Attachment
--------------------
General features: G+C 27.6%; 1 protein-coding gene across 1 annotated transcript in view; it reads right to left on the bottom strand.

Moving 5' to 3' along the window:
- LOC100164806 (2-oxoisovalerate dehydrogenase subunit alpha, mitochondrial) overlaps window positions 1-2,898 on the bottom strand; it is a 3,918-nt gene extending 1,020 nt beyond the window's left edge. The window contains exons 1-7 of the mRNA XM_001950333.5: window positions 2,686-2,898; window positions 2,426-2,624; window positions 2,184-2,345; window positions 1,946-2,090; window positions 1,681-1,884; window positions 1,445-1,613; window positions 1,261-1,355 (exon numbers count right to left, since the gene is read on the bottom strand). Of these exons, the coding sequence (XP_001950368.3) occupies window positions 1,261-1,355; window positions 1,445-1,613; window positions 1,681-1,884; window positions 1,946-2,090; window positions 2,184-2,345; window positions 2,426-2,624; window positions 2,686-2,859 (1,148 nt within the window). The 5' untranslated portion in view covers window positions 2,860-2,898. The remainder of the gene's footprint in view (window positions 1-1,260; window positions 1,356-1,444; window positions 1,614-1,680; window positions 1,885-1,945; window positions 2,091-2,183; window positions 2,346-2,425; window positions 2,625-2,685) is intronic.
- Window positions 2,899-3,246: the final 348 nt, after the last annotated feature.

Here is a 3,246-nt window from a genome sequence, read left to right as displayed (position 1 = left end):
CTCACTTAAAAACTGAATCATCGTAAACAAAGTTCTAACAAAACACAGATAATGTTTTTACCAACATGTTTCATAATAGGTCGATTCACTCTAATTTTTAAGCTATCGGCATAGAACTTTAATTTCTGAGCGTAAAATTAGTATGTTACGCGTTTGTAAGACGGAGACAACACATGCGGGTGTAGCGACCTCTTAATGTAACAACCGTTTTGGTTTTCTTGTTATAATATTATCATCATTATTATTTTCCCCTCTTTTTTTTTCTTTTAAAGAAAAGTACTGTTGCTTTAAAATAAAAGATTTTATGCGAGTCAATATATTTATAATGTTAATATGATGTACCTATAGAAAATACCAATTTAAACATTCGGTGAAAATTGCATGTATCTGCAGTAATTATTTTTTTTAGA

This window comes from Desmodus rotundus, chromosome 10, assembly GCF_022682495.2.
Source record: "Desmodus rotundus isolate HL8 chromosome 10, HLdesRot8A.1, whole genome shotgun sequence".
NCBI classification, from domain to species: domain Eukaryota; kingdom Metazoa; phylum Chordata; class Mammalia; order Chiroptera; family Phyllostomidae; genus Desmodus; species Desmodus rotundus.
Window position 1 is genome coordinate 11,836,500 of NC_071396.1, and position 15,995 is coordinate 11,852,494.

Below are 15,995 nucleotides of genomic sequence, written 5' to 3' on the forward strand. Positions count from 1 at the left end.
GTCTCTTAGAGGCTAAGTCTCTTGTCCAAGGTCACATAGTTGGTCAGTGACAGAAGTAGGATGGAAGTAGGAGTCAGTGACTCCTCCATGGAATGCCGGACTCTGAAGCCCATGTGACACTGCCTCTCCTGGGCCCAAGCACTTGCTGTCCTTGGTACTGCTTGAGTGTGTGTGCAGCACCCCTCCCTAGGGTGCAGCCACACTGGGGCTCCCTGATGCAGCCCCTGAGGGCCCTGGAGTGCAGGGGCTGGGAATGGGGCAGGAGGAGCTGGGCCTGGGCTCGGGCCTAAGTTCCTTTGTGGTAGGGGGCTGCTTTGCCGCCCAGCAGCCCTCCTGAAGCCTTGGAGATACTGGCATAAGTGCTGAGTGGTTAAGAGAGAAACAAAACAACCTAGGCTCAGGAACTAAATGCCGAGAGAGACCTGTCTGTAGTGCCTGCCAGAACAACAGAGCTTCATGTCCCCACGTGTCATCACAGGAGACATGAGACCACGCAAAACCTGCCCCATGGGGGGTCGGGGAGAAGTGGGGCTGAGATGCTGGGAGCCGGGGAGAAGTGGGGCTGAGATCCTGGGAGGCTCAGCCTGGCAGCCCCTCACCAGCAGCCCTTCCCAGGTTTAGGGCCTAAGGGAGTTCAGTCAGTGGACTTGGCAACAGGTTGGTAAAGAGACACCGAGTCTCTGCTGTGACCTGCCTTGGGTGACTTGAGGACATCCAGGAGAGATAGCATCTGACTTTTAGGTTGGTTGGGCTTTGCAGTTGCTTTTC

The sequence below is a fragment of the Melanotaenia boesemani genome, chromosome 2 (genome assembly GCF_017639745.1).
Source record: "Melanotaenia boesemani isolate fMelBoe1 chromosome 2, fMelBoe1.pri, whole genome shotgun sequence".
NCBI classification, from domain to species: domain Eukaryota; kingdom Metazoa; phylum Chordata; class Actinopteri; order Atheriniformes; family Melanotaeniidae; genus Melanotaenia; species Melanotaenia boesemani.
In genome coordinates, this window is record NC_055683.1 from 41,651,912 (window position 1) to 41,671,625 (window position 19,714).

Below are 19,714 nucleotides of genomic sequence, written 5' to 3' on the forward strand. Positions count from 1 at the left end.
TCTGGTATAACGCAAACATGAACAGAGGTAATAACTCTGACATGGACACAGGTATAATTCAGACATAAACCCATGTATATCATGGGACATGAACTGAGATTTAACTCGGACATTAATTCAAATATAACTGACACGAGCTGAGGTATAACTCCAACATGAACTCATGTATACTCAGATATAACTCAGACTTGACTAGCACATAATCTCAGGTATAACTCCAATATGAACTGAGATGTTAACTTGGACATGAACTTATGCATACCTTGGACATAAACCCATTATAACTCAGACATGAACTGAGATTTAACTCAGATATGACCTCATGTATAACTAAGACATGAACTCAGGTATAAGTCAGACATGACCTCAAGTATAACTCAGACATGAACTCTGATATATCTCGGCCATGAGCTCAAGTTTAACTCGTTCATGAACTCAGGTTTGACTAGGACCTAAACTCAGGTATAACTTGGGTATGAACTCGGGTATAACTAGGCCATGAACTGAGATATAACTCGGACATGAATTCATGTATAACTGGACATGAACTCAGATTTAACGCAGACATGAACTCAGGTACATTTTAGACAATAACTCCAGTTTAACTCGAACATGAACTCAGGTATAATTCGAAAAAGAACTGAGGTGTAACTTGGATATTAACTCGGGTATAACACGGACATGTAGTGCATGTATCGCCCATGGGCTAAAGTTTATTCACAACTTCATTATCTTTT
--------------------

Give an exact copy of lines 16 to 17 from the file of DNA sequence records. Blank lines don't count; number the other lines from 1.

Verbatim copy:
In genome coordinates, this window is record NC_055683.1 from 41,651,912 (window position 1) to 41,671,625 (window position 19,714).

Below are 19,714 nucleotides of genomic sequence, written 5' to 3' on the forward strand. Positions count from 1 at the left end.